For his band, he demands all professionals. The same goes for his in-house crew. “Sometimes, I would like to try a new writer or musician, but there’s just not any time allowed for mistakes.”
The cartoon field is extremely limited. Hanna-Barbera is the biggest supplier of animation. And Curtin feels there might be a couple of others of note. H-B just celebrated its 100th different series. Their ‘Last Of The Curtaws” and “The Runaways,” both of which Curtin did the music, have won Emmys.
Curtin has been involved with H-B almost from the beginning. He’d worked with them on commercials and around 1957 they called one day and dictated some lyrics over the phone. He called back and gave them the music a while later. Since then, their business association has been “amazing.” Curtin says there’s no contract and no hemming and hawing. “Those two fellows say what they want and say if they like it or not.”
A lot of his business was over the phone in the early days. “It wasn’t until ‘The Flintstones’ that we had a formal meeting about a particular show to decide what we were going to do.”
Curtin, who had been primarily in music for commercials prior to H-B, still does commercials—the beers, Datsun.
His aim is to be consistent in each show—“hopefully, you should be able to identify the show by the sound of the music.” It usually takes a three-hour session to do music for a half-hour TV show. The score for this show will weigh 40 pounds.
On a recent Saturday morning, starting at 7 a.m., Curtin’s music was featured on “Addams Family,” “Yogi’s Gang,” “Chopper Bunch,” “Speed Buggy,” “Emergency Plus 4,” “Hong Kong Phooey,” “Scooby Doo,” “Jeannie, “Devlin,” “Partridge Family,” “Korg: 70,000 BC,” “Valley of the Dinosaurs,” “Super Friends,” and “These Are The Days,” which carried him through 11:30 a.m.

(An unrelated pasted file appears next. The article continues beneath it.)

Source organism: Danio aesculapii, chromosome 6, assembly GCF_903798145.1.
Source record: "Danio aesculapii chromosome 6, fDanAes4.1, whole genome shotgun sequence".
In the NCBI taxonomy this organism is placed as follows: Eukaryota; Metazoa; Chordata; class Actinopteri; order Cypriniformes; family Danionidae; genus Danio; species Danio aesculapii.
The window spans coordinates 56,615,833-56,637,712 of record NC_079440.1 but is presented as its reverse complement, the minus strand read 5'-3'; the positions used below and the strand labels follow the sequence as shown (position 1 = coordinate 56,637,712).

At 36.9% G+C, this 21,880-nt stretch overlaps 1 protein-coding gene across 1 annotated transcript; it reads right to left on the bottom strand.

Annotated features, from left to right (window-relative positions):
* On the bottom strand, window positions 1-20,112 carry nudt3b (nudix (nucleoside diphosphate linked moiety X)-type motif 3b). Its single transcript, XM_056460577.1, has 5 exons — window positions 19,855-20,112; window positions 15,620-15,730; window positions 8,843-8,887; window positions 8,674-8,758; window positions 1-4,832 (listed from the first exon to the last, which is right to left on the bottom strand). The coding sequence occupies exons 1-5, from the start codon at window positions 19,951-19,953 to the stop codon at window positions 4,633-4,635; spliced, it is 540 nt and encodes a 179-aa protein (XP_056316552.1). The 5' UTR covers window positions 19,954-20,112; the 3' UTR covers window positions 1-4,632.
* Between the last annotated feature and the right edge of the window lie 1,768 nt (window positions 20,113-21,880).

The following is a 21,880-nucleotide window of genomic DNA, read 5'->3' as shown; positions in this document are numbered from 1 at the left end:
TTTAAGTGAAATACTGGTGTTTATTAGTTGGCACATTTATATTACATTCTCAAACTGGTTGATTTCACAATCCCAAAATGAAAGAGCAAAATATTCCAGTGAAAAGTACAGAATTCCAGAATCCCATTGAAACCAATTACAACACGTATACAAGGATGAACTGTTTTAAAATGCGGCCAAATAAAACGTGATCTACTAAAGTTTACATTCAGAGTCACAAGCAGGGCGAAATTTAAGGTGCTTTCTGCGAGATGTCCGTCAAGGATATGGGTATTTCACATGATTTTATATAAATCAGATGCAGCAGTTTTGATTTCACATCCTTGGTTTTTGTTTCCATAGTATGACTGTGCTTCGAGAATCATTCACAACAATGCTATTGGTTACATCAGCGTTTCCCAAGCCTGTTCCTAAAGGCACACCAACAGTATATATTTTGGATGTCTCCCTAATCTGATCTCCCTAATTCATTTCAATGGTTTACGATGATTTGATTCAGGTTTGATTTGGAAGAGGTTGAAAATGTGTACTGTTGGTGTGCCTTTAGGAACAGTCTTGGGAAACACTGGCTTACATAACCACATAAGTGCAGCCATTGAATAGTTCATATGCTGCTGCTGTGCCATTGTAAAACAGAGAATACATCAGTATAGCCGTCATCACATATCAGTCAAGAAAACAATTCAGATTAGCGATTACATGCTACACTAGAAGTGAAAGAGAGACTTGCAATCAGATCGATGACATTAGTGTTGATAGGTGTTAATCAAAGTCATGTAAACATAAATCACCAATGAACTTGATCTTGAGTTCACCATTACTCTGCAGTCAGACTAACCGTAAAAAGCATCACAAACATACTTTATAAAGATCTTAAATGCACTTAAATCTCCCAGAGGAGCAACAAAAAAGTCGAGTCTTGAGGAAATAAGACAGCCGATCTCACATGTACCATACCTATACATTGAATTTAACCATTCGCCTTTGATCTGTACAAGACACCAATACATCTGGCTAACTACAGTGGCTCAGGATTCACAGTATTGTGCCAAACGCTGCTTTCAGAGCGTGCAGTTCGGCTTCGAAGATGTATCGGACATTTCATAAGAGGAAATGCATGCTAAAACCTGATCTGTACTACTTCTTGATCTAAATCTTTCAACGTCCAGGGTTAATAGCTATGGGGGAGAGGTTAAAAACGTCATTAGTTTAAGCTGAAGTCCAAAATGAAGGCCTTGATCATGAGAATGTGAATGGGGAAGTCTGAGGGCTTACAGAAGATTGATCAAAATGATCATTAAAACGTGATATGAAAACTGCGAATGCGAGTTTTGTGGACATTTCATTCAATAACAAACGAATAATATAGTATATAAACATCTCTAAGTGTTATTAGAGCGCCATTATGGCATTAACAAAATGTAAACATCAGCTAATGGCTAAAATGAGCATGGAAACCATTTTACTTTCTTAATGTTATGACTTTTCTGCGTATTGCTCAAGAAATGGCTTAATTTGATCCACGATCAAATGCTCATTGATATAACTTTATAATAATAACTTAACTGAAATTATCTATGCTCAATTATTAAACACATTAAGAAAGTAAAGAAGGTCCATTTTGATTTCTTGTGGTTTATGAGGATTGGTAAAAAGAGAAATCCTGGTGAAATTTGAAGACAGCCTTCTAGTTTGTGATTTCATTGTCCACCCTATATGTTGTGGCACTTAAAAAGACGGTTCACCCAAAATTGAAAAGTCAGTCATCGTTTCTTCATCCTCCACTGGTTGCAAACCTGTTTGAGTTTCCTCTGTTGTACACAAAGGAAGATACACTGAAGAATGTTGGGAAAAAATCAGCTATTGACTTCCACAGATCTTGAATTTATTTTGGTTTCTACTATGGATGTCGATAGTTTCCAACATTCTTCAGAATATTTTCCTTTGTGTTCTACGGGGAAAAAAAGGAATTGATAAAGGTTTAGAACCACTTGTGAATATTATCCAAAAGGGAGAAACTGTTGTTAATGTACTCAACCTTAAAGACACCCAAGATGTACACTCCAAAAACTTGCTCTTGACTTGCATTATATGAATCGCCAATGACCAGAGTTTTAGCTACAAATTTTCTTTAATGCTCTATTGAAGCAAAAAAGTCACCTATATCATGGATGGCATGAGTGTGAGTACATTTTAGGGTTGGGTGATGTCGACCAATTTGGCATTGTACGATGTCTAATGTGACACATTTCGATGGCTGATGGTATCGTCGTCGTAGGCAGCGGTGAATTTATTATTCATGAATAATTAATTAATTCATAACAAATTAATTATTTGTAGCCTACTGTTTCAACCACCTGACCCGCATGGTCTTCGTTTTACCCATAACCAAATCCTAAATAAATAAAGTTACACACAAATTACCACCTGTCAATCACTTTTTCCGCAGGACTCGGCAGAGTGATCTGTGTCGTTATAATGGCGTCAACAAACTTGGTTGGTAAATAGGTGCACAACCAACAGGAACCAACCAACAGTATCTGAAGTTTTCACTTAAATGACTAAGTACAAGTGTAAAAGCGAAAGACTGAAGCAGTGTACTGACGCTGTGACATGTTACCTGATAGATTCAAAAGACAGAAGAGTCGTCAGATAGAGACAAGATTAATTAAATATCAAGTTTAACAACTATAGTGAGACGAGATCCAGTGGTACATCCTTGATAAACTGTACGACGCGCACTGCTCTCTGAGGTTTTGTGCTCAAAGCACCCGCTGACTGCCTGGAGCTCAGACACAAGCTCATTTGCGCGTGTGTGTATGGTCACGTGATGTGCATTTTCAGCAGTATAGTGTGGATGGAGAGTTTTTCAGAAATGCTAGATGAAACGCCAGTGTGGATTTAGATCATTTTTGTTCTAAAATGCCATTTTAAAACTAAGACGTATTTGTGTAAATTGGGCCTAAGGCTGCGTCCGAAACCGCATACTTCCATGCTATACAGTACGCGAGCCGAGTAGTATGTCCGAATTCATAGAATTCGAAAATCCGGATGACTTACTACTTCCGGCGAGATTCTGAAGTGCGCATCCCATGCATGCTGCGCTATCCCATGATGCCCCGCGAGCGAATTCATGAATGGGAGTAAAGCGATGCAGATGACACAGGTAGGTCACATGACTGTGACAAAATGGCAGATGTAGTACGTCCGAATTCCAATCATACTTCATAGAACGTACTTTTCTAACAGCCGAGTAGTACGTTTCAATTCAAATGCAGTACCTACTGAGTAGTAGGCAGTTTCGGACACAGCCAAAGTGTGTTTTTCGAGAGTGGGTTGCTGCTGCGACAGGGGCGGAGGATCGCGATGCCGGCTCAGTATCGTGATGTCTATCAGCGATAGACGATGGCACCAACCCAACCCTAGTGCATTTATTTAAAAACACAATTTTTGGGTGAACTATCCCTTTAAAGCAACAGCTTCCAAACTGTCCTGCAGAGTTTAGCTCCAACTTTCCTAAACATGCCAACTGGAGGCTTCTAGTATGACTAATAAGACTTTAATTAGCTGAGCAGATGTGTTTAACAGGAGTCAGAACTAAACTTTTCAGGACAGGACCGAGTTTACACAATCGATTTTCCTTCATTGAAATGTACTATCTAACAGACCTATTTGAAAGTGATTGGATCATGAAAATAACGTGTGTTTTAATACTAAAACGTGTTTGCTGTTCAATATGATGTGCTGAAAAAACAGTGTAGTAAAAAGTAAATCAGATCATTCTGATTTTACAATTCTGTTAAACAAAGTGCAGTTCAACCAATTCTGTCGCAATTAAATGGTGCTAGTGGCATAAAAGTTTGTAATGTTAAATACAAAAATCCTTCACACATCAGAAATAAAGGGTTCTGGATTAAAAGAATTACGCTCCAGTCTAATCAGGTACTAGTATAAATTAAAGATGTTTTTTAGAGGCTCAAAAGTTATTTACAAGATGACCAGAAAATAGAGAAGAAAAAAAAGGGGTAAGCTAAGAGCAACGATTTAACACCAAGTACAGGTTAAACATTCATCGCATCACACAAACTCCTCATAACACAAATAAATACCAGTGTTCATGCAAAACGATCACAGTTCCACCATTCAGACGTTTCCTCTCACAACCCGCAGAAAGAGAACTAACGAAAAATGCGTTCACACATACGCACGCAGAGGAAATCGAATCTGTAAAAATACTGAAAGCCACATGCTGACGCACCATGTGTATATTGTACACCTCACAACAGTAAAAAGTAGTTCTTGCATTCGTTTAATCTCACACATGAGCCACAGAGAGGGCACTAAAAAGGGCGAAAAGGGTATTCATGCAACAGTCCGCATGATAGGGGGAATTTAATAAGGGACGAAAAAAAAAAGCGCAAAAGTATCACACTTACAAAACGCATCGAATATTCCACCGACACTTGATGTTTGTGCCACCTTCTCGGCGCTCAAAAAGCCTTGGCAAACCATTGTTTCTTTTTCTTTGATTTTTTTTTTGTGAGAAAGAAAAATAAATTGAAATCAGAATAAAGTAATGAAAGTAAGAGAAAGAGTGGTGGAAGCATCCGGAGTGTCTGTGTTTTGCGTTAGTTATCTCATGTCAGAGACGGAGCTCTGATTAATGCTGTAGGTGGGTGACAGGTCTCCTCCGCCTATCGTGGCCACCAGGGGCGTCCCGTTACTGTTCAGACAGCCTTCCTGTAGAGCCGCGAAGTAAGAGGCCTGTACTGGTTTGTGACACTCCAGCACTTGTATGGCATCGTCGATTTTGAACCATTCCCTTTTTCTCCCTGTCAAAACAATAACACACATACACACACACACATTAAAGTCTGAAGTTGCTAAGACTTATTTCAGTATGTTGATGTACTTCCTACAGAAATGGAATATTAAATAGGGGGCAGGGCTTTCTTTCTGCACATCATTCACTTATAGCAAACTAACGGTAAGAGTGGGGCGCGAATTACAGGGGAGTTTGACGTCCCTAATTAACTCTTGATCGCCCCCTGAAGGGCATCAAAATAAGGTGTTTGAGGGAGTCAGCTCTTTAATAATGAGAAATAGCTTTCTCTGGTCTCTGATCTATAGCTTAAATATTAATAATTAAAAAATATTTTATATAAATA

I like Curtin’s careful phraseology that he wanted to give kids (I presume he means teenagers) the sound of music they buy, not the real thing, because he had no intention of writing rock music. Production music libraries of the ‘70s and beyond do the same sort of thing; they supply music that evokes a genre but it’s watered down enough not to distract anyone from the announcer’s voice reading the pitch over top.
The last time a Curtin post popped up on the blog, it was accompanied by some of his unreleased music. So let the same thing happen again! If you think I’m going to post Curtin’s 1975 work, forget it. We mentioned The Jetsons off the top, so let’s give you some Jetsons cues. A number of people have pointed out the first two bars of the “B” melody used in various arrangements on the show was reworked as the start of the chorus of the theme to Josie and the Pussycats. The first tune below is a snappy little version that I don’t believe was actually used on The Jetsons. The second one is a big band-ish arrangement that is quintessential Curtin. Hoyt loved cues with button endings and you’ll hear a bunch of them below. These sound like they came from a cassette dub, so you’ll hear some tape hiss. These cues may have been from a second session; there’s another full set that start with “J.” Some were used in the first Jetsons cartoon. Only one of these cues has an alternate name besides an alpha-numeric.
Click on the arrow to start or stop them.